Infineon Technologies AG, whose daughter maker of memory Qimonda ceased to exist last year, on Tuesday announced that the company and its subsidiary Infineon Technologies North America Corp. have filed a complaint with the U.S. International Trade Commission (ITC) against Elpida Memory.
The complaint asserts that Elpida has engaged in unfair trade practices by making for importation into the United States, and selling after importation, certain dynamic random access memory (DRAM) semiconductors and products that infringe four of Infineon's patents covering key inventions in semiconductor processing and device manufacturing.
“Infineon has always been at the forefront of advanced semiconductor processing technologies. We will protect our intellectual property rights, which arise from our commitment to cutting-edge research and development,” said Hermann Eul, member of the management board, sales, marketing, technology and research and development at Infineon Technologies.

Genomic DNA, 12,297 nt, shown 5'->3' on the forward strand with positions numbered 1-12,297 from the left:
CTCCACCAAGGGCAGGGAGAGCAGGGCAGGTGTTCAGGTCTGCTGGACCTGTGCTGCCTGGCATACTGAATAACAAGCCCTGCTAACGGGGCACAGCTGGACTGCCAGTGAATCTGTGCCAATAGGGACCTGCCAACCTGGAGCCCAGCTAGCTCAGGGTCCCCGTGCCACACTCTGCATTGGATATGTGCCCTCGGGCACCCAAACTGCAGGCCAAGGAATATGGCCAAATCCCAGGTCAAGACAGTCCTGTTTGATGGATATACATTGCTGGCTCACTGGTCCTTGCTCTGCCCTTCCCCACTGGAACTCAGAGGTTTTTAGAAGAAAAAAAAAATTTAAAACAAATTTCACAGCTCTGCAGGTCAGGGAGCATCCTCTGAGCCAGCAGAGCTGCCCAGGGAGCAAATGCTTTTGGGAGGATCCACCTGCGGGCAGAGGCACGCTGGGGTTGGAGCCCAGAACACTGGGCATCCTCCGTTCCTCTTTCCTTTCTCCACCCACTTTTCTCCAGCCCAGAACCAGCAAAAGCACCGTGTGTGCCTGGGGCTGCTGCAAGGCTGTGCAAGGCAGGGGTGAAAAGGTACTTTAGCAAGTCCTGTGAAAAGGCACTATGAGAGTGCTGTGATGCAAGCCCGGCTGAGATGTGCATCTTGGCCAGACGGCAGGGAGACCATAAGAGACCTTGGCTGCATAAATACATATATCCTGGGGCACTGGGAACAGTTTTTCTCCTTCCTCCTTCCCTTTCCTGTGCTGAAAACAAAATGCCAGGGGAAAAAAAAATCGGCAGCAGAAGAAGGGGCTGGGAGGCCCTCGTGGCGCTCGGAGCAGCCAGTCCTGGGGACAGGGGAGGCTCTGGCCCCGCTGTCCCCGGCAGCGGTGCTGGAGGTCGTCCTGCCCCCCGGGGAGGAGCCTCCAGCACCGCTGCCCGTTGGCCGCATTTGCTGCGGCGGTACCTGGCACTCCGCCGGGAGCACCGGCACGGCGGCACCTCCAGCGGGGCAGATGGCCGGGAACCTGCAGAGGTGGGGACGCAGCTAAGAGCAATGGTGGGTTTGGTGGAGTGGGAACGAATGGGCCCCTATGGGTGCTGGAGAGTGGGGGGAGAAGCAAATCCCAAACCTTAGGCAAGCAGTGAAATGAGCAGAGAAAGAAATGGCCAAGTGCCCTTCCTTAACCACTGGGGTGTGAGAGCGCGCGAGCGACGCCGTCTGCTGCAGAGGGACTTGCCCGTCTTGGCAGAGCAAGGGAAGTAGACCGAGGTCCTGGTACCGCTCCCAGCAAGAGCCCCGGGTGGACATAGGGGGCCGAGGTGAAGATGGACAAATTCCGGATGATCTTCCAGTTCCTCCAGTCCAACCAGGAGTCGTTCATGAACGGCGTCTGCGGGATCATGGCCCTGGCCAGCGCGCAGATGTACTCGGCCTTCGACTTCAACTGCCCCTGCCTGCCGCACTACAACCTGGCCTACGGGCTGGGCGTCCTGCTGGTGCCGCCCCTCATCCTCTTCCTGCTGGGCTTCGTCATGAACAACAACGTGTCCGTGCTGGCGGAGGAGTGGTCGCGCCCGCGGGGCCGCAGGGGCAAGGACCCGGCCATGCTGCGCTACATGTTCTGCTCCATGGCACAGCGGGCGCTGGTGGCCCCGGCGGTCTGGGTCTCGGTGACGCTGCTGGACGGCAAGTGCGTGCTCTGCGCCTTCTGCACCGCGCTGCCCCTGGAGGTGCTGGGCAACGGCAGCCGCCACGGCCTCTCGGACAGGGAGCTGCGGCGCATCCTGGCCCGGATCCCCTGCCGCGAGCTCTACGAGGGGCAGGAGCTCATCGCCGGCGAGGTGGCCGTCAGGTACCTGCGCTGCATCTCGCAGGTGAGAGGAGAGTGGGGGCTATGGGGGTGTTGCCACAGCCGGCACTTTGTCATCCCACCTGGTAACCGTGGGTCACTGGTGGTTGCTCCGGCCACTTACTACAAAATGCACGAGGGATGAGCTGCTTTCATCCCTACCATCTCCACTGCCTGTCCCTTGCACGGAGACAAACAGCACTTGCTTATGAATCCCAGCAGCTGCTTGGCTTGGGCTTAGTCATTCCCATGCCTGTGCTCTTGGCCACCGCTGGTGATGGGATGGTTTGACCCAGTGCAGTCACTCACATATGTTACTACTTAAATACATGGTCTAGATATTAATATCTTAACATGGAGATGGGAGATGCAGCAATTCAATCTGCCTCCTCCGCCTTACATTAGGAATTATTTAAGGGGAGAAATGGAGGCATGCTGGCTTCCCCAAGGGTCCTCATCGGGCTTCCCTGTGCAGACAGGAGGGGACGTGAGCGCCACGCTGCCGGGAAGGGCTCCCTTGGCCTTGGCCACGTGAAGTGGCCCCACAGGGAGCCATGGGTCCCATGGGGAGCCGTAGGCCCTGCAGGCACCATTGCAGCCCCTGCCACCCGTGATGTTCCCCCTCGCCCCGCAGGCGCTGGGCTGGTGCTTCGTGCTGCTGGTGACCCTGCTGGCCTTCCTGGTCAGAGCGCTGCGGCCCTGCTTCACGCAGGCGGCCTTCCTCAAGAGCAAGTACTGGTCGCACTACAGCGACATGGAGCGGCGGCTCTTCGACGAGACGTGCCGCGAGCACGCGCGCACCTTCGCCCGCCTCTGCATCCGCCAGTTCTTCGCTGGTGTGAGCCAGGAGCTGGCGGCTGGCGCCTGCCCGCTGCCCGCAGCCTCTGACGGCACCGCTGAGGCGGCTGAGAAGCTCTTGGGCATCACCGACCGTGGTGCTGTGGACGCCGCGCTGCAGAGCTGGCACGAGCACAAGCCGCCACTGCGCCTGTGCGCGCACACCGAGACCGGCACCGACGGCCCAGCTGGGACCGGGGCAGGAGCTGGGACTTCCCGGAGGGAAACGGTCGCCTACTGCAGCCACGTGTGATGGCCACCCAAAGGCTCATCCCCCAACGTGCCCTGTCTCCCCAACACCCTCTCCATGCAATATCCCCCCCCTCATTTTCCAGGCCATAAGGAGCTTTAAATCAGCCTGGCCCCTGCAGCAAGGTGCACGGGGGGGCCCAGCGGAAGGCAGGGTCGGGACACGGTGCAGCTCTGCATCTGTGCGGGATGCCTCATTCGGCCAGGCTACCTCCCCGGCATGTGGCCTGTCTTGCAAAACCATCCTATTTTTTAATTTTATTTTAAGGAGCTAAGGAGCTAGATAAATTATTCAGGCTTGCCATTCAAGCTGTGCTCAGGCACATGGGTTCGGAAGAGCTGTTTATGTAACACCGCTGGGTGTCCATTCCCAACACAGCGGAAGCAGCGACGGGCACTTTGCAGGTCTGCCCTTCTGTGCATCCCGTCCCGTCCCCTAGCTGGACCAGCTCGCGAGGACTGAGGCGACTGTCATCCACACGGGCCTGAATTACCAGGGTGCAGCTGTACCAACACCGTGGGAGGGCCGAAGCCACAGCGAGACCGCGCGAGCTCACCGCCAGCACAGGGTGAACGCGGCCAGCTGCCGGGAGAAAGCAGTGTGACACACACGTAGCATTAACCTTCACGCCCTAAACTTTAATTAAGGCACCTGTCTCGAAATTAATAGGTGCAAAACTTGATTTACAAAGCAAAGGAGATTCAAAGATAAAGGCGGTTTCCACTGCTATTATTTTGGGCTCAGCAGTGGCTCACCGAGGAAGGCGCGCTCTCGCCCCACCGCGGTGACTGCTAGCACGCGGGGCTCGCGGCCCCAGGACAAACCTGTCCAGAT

Infineon's complaint with the ITC seeks an exclusion order that operates to bar from entry into the U.S. infringing DRAM semiconductors and products that are imported by or on behalf of Elpida.
Back in 2009 Elpida Memory of Japan acquired certain DRAM assets from the bankrupt Qimonda. In particular, Elpida obtained intellectual property it needed to build and sell GDDR5 memory chips.